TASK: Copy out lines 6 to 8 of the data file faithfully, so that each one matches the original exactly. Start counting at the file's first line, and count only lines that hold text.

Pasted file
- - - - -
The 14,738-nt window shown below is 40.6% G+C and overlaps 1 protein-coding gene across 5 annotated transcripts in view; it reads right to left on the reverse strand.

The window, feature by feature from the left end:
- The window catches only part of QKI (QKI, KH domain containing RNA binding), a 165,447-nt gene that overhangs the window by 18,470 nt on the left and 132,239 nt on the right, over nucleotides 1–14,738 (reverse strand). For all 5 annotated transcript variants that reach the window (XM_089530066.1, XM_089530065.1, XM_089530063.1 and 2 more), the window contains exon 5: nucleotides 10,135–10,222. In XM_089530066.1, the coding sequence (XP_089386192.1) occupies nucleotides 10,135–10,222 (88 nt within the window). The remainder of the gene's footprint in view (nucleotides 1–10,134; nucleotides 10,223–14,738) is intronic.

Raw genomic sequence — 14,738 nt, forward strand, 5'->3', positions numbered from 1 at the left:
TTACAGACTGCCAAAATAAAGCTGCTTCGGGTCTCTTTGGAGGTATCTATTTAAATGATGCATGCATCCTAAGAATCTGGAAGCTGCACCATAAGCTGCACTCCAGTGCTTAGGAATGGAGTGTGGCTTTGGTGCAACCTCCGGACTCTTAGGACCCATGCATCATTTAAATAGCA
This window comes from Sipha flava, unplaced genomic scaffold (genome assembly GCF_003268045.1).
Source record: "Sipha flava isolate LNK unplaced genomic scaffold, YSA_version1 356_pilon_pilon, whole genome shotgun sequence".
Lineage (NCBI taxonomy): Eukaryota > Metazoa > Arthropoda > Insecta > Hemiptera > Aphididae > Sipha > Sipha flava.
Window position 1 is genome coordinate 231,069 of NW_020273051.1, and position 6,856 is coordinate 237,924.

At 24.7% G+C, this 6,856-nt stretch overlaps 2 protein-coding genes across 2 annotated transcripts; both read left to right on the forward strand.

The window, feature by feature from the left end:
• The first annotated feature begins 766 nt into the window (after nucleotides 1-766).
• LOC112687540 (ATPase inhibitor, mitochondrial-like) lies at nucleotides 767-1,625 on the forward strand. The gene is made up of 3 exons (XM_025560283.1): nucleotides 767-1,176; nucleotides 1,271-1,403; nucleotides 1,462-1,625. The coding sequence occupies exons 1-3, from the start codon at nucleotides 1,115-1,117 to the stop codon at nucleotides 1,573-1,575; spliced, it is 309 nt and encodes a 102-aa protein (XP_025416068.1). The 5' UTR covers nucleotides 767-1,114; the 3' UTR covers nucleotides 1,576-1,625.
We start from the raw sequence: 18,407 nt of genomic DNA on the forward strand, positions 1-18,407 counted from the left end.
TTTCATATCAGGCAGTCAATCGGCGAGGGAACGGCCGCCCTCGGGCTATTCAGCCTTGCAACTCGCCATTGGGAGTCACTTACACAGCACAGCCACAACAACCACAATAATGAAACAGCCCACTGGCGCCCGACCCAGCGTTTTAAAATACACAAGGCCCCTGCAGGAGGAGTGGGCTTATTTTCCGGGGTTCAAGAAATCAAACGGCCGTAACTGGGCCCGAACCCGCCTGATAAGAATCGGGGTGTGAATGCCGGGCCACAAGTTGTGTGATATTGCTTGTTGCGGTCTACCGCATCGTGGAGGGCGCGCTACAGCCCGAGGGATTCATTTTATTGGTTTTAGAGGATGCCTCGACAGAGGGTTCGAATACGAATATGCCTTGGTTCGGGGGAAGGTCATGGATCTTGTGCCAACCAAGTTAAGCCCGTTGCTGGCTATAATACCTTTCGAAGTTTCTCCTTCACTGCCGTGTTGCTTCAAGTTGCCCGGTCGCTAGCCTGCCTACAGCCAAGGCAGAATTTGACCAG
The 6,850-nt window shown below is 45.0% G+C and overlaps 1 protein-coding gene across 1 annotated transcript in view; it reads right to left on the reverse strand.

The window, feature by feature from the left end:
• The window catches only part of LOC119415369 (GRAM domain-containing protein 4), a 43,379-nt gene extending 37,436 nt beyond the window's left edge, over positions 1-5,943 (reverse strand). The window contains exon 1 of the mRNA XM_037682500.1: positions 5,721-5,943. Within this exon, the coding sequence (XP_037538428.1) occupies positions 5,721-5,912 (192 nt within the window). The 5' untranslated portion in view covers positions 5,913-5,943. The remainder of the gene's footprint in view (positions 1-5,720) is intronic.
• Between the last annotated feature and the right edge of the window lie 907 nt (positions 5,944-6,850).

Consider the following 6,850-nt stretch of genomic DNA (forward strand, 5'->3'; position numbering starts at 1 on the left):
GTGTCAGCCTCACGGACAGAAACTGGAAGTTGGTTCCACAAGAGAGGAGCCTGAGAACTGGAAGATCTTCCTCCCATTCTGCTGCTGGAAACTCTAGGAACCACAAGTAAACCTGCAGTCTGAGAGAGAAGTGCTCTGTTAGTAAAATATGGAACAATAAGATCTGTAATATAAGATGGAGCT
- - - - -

This window comes from Sipha flava, unplaced genomic scaffold (genome assembly GCF_003268045.1).
Source record: "Sipha flava isolate LNK unplaced genomic scaffold, YSA_version1 356_pilon_pilon, whole genome shotgun sequence".
Lineage (NCBI taxonomy): Eukaryota > Metazoa > Arthropoda > Insecta > Hemiptera > Aphididae > Sipha > Sipha flava.